Now, new brain-imaging research gives the first evidence drawn from a longitudinal study to explain how the brain reorganizes itself as children learn math facts. A precisely orchestrated group of brain changes, many involving the memory center known as the hippocampus, are essential to the transformation, according to a study from the Stanford University School of Medicine.
The results, which will be published online Aug. 17 in Nature Neuroscience, explain brain reorganization during normal development of cognitive skills and will serve as a point of comparison for future studies of what goes awry in the brains of children with learning disabilities…Read More>>Posted in News | Leave a comment
Source: David McNamee via Medical News Today
Luke Skywalker had his amputated hand repaired by one. The Transformers had one that turned into an ambulance. And they have been among us on Earth, operating quietly since 1985. Robot surgeons are nothing new and they are not science fiction, though the real-life machines may not be instantly familiar to Star Wars fans. Recently, however, research has questioned whether there is evidence to support robot-assisted surgery. We investigate the issue.
In 1985, the PUMA 560 robotic surgical arm successfully assisted in a delicate neurosurgical biopsy. This marked the first documented robot-assisted surgery. Two years later, the first laparoscopic procedure – a cholecystectomy – was performed using the robotic system, and in 1988, PUMA was used to perform transurethral resection.
These landmark surgeries opened up the potential for a greater degree of precision in minimally invasive surgeries through the steady, mechanical hand of the robot…Read More>>Posted in News | Leave a comment
Source: Rebecca Barrett via ABC News
More than half of Australian students lack the skills to deal with life’s difficulties, a survey has found, with many citing depression, stress and a lack of confidence.
The study of more than 1,600 students in years 4 through to 12 by Resilient Youth Australia, a not-for-profit organisation promoting the mental health of young people, found a third of girls felt unhappy, depressed and lacking in confidence.
One in three boys reported that they were constantly under strain, while a quarter had issues with confidence.
“It’s certainly a concern,” said Andrew Fuller, a clinical psychologist and the director of Resilient Youth Australia…Read More>>Posted in News | Leave a comment
Source: Unknown via Southern Highland News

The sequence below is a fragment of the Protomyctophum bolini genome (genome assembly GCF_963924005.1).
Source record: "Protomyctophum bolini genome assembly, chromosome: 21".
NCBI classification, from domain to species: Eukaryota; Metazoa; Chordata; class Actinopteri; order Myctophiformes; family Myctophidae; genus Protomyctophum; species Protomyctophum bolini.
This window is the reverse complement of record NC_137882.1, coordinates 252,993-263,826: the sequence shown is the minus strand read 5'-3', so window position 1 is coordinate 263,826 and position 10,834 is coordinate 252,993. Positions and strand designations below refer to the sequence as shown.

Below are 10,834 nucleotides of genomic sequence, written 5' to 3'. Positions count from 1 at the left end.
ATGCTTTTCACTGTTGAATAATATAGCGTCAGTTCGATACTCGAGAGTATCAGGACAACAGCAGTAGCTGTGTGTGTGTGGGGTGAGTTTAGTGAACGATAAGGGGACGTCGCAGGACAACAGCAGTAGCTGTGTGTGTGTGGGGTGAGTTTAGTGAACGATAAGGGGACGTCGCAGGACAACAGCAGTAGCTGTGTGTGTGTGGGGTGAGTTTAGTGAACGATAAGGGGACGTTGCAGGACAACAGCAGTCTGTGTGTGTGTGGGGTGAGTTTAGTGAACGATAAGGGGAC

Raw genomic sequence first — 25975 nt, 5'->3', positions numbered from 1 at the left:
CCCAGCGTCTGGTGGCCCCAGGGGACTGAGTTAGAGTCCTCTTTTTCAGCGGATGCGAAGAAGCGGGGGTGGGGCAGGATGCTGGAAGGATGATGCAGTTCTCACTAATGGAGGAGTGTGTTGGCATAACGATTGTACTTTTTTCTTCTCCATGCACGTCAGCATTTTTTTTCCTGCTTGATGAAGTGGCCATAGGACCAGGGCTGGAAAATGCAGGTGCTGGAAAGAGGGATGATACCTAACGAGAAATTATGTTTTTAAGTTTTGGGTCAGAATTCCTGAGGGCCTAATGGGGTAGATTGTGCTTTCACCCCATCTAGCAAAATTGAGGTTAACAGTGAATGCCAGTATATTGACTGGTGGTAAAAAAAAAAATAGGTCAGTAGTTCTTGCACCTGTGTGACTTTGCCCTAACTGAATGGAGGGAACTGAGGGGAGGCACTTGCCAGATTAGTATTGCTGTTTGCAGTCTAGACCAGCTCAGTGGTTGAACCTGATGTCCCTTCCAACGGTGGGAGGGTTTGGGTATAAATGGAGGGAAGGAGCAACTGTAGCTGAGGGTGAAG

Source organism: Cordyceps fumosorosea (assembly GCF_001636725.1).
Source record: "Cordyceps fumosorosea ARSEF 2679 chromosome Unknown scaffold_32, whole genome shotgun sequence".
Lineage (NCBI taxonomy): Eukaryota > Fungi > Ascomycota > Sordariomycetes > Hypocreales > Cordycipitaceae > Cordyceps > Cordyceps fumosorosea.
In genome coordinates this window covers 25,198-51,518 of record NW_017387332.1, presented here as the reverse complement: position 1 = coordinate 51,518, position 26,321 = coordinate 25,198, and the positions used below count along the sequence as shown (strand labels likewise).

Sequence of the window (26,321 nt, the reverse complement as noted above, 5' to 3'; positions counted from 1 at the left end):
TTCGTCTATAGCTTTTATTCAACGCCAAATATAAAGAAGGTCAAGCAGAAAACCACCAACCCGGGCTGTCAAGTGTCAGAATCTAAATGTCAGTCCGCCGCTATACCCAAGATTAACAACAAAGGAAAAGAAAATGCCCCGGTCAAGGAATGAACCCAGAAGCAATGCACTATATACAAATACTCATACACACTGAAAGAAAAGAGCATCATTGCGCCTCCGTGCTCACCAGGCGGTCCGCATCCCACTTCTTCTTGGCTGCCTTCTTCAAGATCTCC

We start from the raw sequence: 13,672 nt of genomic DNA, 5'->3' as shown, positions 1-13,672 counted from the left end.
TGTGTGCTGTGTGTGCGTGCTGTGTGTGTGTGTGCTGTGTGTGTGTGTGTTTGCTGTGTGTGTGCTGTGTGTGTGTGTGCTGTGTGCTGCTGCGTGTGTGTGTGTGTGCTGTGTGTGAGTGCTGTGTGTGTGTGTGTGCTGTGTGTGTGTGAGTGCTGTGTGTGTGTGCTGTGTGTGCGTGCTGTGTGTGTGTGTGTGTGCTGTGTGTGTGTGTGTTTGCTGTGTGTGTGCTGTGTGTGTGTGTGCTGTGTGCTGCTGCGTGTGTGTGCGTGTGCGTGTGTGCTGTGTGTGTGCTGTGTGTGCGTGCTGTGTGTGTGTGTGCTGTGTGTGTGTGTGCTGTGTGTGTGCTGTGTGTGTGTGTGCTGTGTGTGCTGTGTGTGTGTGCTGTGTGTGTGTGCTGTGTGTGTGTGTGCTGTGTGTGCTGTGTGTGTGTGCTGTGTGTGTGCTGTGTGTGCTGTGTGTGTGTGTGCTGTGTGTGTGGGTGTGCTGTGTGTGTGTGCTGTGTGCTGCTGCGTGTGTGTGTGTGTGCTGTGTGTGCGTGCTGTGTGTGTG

The life of a man who lived for smiles and laughter will be remembered.
On Saturday, Australia’s best-known clown doctor and Bowral general practitioner Dr Peter Spitzer, was farewelled as he lost his battle with cancer.
Dr Spitzer was fondly known as Dr Fruit-Loop and was the co-founder and medical director of The Humour Foundation. The beloved doctor and friend became Australia’s first clown doctor when he established The Humour Foundation in 1997. The charity is dedicated to promoting the health benefits of humour to those who need it most.
Dr Spitzer was often found wandering hospital corridors around the country dressed in a funny hat and carrying a big bag of magic tricks, determined to make sick children smile. Since establishing The Humour Foundation, Dr Spitzer and clown doctors around Australia have brought smiles and laughter to more than 150,000 sick children and their families around Australia every year, when they have needed it most…Read More>>Posted in News | Leave a comment
Source: Adrianne Hill via Liberty Voice
Mental Health disorders are on the rise, and healthcare officials worry about the burden of these illnesses across the globe. Recent studies show that mental disorders and illegal drug abuse cases have risen steadily in the last 20 years. The policies to manage and alleviate the suffering of people with these disorders are not keeping pace with the growing needs of people with these issues.
Mental health and substance abuse disorders increased almost 38 percent between 1990 and 2010, and these disorders were globally the leading cause of non-fatal disease. Ian Hickie, Professor of Psychiatry at the University of Sydney’s Brain and Mind Research Institute, said that mental health and substance abuse are extremely large factors of death and disability worldwide.
Even with all the factors of mental disorders and illegal drug use increasing, the overall burden to the healthcare system is still smaller than that of smoking and alcohol. These two substances are responsible for around 10 percent of the burden for death and illness worldwide…Read More>>Posted in News | Leave a comment ← Older posts